Three whole years to explore and learn is what you get with a Bachelor degree – the freedom to focus on the process of discovery. After having spent some years in the working world it sounds amazingly luxurious, and a few hours of walking around the graduate exhibition at Goldsmiths University of London shows that the students have taken advantage of this to the fullest. Experimentation and exploration of concepts seem to have been at the core for a lot of students’ practice.
The graduates of BA Fine Art & History of Art and BA Art Practice have produced a very broad range of work, from painting, photography, sculpture, video, all the way to over-sized hairdriers and lots of rooms hidden behind curtains, enveloping the viewer in sound and light.
With ‘A taste for perfection’, Abigail Jones presents a series of drawings that make for an intriguing read. ‘London you are looking really fine today’, one of them reads, dated 11 March; the label says it’s an autobiographical project. For 7 January, Jones writes underneath a set of lipstick marks: “‘The great thing about lipstick’, said the sales assistant, ‘is how it really lets us girls play with our identity.’ This made me hate her a bit. Then I bought the one called Toffee Waffle. I think it really says ‘Damn, Girl’.”
Robert James’ piece, ‘The Fragment Project’ is made from large slabs of broken glass and steel wires. It’s lovely to look at and must have taken ages to assemble, but without any more information available it’s hard to know what else to make of it. Only when I leave do I discover there’s a catalogue available with more information about each artist, so this is my own fault, really. But still I can’t help but think it would have been easy enough to add a paragraph about the work underneath the nametags, especially as the vast majority of the work is on the conceptual side.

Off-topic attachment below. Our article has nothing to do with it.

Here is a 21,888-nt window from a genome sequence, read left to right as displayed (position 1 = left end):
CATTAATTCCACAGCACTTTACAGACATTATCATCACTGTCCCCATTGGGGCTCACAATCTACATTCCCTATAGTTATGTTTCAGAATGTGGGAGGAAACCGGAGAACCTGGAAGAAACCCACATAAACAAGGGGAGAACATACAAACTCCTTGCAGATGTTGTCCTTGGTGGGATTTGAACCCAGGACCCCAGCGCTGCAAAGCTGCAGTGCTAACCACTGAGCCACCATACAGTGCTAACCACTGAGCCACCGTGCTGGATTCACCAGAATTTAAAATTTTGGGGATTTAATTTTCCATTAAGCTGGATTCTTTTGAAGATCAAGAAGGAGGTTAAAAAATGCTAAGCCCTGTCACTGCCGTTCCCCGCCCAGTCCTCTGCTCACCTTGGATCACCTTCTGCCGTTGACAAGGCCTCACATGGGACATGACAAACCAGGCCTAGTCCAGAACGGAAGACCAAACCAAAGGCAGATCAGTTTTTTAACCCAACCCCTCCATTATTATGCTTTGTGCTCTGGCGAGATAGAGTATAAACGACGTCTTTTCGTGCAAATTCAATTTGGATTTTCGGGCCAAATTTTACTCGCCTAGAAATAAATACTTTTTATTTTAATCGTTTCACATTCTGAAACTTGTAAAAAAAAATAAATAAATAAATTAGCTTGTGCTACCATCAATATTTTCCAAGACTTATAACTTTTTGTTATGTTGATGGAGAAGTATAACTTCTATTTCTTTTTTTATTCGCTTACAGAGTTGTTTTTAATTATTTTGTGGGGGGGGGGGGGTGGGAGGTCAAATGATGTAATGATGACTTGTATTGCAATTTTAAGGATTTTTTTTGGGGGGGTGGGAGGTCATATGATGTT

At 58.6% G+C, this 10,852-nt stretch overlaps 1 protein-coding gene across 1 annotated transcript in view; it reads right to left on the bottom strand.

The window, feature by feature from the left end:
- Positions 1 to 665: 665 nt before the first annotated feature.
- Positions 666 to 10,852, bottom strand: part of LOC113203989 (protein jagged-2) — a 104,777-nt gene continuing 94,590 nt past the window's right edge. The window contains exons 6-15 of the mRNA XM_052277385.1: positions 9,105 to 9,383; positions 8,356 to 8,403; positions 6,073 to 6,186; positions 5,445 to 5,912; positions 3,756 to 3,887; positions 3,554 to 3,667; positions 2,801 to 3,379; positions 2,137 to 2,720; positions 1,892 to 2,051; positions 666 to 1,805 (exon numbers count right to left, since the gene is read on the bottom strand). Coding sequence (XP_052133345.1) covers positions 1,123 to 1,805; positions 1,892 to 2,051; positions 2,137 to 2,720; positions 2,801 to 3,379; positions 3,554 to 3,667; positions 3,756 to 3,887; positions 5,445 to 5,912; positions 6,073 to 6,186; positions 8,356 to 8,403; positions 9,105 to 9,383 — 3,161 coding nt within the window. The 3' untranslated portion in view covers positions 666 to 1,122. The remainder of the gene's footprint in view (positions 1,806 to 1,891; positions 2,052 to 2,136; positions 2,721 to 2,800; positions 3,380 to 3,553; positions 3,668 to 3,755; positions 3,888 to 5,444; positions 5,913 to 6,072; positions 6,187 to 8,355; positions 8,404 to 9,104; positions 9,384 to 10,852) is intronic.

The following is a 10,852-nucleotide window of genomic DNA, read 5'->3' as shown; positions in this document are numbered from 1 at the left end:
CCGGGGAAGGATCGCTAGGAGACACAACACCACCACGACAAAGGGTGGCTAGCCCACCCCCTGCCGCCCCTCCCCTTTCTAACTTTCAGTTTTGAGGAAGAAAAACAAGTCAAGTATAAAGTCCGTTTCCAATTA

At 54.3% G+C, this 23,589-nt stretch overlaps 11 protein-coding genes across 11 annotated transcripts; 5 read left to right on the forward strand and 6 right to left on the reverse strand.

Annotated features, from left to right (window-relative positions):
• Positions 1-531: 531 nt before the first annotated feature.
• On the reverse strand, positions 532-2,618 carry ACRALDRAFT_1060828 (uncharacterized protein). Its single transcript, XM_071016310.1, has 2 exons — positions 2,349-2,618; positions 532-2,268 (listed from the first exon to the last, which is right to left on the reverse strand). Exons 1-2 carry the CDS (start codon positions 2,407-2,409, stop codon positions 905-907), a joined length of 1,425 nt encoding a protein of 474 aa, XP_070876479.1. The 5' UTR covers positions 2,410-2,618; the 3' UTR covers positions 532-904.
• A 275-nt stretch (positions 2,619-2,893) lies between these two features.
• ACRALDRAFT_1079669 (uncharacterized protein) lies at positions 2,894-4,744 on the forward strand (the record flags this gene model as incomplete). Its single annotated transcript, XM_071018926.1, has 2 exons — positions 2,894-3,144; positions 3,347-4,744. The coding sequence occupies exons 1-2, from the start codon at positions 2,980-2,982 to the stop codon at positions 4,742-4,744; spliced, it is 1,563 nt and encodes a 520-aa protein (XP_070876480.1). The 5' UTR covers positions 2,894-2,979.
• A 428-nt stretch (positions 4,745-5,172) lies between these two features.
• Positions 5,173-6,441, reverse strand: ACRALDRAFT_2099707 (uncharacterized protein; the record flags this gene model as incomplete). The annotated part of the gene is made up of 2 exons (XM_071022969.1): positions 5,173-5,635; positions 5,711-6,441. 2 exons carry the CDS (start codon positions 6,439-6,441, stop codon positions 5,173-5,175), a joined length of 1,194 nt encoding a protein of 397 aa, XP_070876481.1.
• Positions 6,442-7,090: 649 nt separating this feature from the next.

Elena Colman is one of several students whose work was presented behind a curtain, inviting the viewer to step inside and immerse themselves in the experience. With ‘Cave’, she prompts her audience to walk through a dark red tunnel, leading to an almost entirely black room at the end. Fumbling your way inside, your heart leaps into your throat as a flash goes off, causing the artwork on the walls to brighten up and then fade back into darkness.
The development of the work is part of the presentation for a few of the students, including Rebecca Lancaster-Gaye’s 2D and 3D figures, and Anastasia Shin’s paintings and film. Next to the projector stands Shin’s painting of its insides, showing the individual frames of the film as they whirr through to create a moving image. Lacking the catalogue I don’t know what it means, but it seems to say something, and I guess that’s what matters.
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The BA Fine Art & History of Art and BA Art Practice degree exhibition is open Sunday 26th June between 10am and 4pm, and on Monday 27th between 10 am and 7pm – Goldsmiths University, New Cross, London SE14 6NW.
The postgraduate art degree shows run between 14th and 18th July. See here for more about the Goldsmiths graduate shows, or click here for more details about the Goldsmiths University arts department.
Abigail Jones, Anastasia Shin, art, Art Practice, BA, Ciarán Wood, Elena Colman, Evelina Bochenska, Fine Art & History of Art, Freya Clark, Goldsmiths University, Graduate Show, Hannah Davis, Jessica Meredith, london, multi-media, New Cross, photography, Rebecca Lancaster-Gaye, Robert James, Sasha Campbell, sculpture
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